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Authors

Ercan EFE

KahramanmarasSutcuimam University, TURKEY

Abstract

In diallel analysis widely used by plant breeders, WrvsVr graph gives important knowledge about the parents. In this graph, it’s possible to interpret distribution of dominant and recessive genes among the parents by investigating the relations between W*r=[Volo x Vr]1/2 parabola and unit slope regression line.

In this study, finding intercept of unit slope line and the values corresponding the two points where parabola is cut by this regression lineand dividing the distance between those points into four equal parts are given with a numerical sample in cotton.

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Effects of interspecific hybridization on cotton (Gossypium hirsutum L.*Gossypium Barbadense L.)

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Authors

Mehmet ÇOBAN1, Aydın ÜNAY2, Hakan ÇİFCİ3,Birnur İLHAN4

1Cotton Research Institute, 09800 Nazilli, Turkey

2Department of Crop Science, Adnan Menderes University, 09100 Aydin, Turkey

3Sheep Breeding Research Institute, 10200 Bandırma, Turkey

4General Directorate of Agricultural Research and Policies, 06171 Ankara, Turkey

Abstract

The experimental material Claudia, Candia, Şahin 2000, BA 308, Naz 07 and Fantom (Gossypium hirsutum L.) were used as a female parents and Giza 45 and Avesto (Gossypium barbadense L.) used as a male parents. The selected cotton genotypes were crossed by line tester method. An experiment was carried out in randomized complete block design with four replications to assess hereditary and heterotic effects on yield components and fiber quality traits. The research was carried outat Cotton Research Station Nazilli during the year 2011. Positive heterosis percentage was obtained from all hybrids for fiber length and fiber strength. Standard heterosis values were positive and significant for fiber length, fiber strength and micronaire.The performance of all combinations for yield and fiber quality traits at F1 generations showed that Claudia x Giza 45, Candia x Giza 45, Şahin 2000 x Giza 45, BA 308 x Avesto, Naz 07 x Giza 45 and Fantom x Avesto hybrid populations would be used for improve cotton lines having enhanced for fiber length with acceptable yield potentials.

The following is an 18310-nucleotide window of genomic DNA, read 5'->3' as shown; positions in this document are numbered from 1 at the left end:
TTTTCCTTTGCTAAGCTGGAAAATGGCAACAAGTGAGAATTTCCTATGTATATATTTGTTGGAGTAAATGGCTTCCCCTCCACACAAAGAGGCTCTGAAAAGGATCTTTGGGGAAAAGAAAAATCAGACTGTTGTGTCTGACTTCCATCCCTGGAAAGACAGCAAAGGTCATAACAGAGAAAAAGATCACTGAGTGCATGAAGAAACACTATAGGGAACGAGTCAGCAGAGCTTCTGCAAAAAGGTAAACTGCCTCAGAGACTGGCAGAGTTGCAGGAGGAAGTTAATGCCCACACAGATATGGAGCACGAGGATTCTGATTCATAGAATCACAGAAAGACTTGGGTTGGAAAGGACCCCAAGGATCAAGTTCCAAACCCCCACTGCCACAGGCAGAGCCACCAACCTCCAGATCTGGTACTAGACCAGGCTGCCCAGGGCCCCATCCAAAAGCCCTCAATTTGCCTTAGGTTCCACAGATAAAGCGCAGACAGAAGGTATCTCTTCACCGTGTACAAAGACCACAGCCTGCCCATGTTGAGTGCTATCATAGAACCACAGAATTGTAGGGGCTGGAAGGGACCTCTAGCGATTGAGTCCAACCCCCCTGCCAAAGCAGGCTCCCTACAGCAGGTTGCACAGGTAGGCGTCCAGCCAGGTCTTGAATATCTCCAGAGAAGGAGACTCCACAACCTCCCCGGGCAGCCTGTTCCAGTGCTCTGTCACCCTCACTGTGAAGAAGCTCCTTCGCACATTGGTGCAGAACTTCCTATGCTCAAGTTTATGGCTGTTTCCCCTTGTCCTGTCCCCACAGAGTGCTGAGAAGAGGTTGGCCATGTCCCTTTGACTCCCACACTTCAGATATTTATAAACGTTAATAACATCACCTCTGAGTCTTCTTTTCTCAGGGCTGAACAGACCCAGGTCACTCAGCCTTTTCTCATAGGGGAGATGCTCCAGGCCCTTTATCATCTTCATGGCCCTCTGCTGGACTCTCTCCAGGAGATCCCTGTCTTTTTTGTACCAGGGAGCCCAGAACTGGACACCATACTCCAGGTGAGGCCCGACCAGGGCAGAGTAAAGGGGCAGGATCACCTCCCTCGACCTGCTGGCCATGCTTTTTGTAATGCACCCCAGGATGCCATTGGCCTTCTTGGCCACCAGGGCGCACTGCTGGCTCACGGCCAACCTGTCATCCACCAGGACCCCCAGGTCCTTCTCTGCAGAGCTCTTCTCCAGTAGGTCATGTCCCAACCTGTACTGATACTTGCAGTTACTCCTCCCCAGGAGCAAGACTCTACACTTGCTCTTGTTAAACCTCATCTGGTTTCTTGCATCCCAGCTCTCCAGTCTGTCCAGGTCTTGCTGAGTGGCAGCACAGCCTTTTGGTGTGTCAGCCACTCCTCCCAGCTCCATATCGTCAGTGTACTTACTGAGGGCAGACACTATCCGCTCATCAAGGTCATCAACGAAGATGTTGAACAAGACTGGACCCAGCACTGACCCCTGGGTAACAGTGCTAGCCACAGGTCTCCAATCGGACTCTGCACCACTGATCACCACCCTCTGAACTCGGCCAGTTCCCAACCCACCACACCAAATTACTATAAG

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Leaf reddening index as an indicator of leaf reddening malady in bt cotton hybrids: causes and remedies

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Authors

Y. Rakshitha1, B. S. Janagoudar* and A. Amaregouda2

1 Postgraduate scholar, 2 Professor of Crop Physiology